Police must ‘learn lessons’ after vulnerable, deaf woman was unlawfully detained

Nottingham Magistrates concluded that there had been “considerable failings” after a severely vulnerable woman had been unlawfully detained by police officers.

Following the conclusion of a trial today at Nottingham Magistrates’ Court, the three Justices took almost an hour and half to acquit our client of assaulting two police officers.

Our client was a vulnerable young woman who is both deaf and mute. She also suffers from a number of mental health conditions.

The client had been detained by the police who relied on the provisions of the Mental Health Act 1983 and was initially taken to the Queens Medical Centre where a nurse said she did not need to be admitted. The police then took the client – in hand and leg restraints – to the Bridewell Police Station but the Custody Sergeant would not authorise her detention. At that point, instead of being released or being delivered to a Mental Health Professional, the police took our client to another police station, a custody suite (where her detention was refused for a second time) and finally a mental health unit in Mansfield.

It was the Crown Prosecution Service’s case that our client kicked one officer to the leg and punched/headbutted another during her detention and transportation, causing minimal injuries.

It was our client’s case that the police had failed to comply with section 136 of the Mental Health Act 1983 or Code C of the Police and Criminal Evidence Act 1984 both before and during her detention. Both Acts contain strict criteria and requirements that the police must follow when dealing with a vulnerable person and it was our case that there had been repeated failings by police to follow the law.

The client was defended by Ben Brown, a Solicitor-Advocate based in our busy Nottingham Criminal Defence Department. Following the not guilty verdicts, Ben said: “The client was detained by police for almost 8 hours. During that time she was handcuffed, placed in leg restraints and taken to the floor on multiple occasions. She had no way of communicating with the officers once her hands were restrained and was extremely distressed and confused. The police failed to call a sign-language interpreter, a solicitor or an Appropriate Adult. She was taken to separate police stations where separate custody sergeants had refused to detain her. Notwithstanding this, she was not released. The client was frightened and emotional throughout the ordeal.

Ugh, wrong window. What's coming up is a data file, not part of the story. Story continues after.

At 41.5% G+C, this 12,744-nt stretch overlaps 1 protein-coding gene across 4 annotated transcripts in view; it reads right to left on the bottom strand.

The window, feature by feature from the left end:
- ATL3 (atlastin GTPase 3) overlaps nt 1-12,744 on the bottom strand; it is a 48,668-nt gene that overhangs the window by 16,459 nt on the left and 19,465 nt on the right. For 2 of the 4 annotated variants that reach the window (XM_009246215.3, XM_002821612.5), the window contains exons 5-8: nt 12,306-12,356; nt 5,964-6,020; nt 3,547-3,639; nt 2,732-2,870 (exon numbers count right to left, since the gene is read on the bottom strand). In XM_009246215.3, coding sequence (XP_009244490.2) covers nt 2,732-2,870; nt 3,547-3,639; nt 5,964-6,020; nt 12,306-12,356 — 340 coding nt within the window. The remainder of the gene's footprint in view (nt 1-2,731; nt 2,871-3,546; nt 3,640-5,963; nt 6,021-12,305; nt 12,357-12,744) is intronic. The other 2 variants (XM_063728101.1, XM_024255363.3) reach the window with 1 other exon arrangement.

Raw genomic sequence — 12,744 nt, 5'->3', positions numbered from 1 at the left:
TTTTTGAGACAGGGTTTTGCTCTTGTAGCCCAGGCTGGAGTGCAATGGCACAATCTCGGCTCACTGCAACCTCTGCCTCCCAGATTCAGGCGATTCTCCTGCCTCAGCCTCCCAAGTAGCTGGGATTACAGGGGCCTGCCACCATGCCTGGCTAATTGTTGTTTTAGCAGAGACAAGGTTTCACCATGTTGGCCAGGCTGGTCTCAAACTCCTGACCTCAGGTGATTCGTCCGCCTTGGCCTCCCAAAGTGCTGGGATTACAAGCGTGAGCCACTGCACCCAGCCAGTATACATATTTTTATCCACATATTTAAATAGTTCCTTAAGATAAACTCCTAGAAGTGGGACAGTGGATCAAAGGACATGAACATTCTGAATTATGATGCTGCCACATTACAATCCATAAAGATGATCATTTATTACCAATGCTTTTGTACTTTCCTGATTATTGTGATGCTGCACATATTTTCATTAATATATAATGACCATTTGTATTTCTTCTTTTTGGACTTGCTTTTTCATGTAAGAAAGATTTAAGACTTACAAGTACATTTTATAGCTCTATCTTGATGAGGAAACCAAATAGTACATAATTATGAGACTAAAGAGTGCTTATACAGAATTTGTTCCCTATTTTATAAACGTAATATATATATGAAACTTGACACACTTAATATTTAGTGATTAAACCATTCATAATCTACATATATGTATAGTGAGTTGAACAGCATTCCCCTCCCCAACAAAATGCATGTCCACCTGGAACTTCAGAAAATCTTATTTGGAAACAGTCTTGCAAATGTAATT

She always fully accepted assaulting the police officers – and is very sorry – but the Magistrates agreed with me that as her detention was unlawful, the officers could not have been “acting in the exercise of their functions” and therefore the offence of Assaulting an Emergency Worker was not made out.

There had been a catalogue of failures and this sad series of events should have never happened. I am pleased that the Magistrates’ recognised that.”  

This case highlights the importance of instructing a specialist criminal defence team at an early stage of any investigation or prosecution. Our lawyers are available 24/7 to provide advice and representation.

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